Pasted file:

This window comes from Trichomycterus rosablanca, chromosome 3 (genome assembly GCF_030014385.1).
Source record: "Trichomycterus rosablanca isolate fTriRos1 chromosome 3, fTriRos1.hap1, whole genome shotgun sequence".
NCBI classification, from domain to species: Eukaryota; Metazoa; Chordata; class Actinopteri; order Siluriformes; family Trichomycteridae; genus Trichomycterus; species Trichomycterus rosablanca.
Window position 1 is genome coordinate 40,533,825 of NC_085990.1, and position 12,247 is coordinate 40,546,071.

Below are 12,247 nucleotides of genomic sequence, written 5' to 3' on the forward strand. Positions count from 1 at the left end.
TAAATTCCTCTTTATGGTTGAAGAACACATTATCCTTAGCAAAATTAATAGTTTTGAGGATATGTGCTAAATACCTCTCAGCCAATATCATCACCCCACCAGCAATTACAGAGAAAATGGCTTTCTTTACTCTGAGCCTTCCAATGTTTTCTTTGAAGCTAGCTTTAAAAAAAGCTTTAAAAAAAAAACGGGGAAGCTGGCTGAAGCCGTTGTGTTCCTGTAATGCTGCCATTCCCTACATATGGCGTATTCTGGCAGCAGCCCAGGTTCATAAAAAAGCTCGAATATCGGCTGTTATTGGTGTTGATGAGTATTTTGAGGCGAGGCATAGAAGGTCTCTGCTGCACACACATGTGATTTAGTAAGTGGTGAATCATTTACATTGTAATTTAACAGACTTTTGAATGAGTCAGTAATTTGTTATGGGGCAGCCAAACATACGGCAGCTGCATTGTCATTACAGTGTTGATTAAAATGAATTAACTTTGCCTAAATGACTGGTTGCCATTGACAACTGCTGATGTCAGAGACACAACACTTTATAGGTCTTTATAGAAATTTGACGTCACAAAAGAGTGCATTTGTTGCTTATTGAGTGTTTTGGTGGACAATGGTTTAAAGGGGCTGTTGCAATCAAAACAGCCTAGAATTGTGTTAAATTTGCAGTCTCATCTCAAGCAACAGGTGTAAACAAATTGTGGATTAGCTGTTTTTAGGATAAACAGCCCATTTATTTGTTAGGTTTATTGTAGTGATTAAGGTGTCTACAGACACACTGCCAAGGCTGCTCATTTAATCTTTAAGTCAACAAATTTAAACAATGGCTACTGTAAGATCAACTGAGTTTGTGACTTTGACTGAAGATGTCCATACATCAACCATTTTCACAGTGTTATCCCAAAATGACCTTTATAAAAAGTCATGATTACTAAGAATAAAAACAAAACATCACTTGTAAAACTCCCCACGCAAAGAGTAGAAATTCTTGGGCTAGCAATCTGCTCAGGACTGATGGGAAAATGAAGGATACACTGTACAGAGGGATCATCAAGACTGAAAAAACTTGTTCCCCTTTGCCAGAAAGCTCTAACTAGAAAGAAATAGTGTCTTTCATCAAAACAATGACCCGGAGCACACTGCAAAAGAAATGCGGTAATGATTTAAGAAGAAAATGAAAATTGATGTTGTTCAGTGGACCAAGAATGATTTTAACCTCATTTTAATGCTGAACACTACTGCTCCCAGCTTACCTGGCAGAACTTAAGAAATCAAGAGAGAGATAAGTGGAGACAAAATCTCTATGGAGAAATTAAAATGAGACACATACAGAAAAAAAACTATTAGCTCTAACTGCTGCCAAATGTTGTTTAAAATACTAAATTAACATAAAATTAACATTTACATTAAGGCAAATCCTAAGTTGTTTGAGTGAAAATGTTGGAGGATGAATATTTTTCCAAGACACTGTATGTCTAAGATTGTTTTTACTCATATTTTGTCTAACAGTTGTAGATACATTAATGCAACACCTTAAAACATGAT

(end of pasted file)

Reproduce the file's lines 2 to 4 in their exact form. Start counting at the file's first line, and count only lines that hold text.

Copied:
Source record: "Trichomycterus rosablanca isolate fTriRos1 chromosome 3, fTriRos1.hap1, whole genome shotgun sequence".
NCBI classification, from domain to species: Eukaryota; Metazoa; Chordata; class Actinopteri; order Siluriformes; family Trichomycteridae; genus Trichomycterus; species Trichomycterus rosablanca.
Window position 1 is genome coordinate 40,533,825 of NC_085990.1, and position 12,247 is coordinate 40,546,071.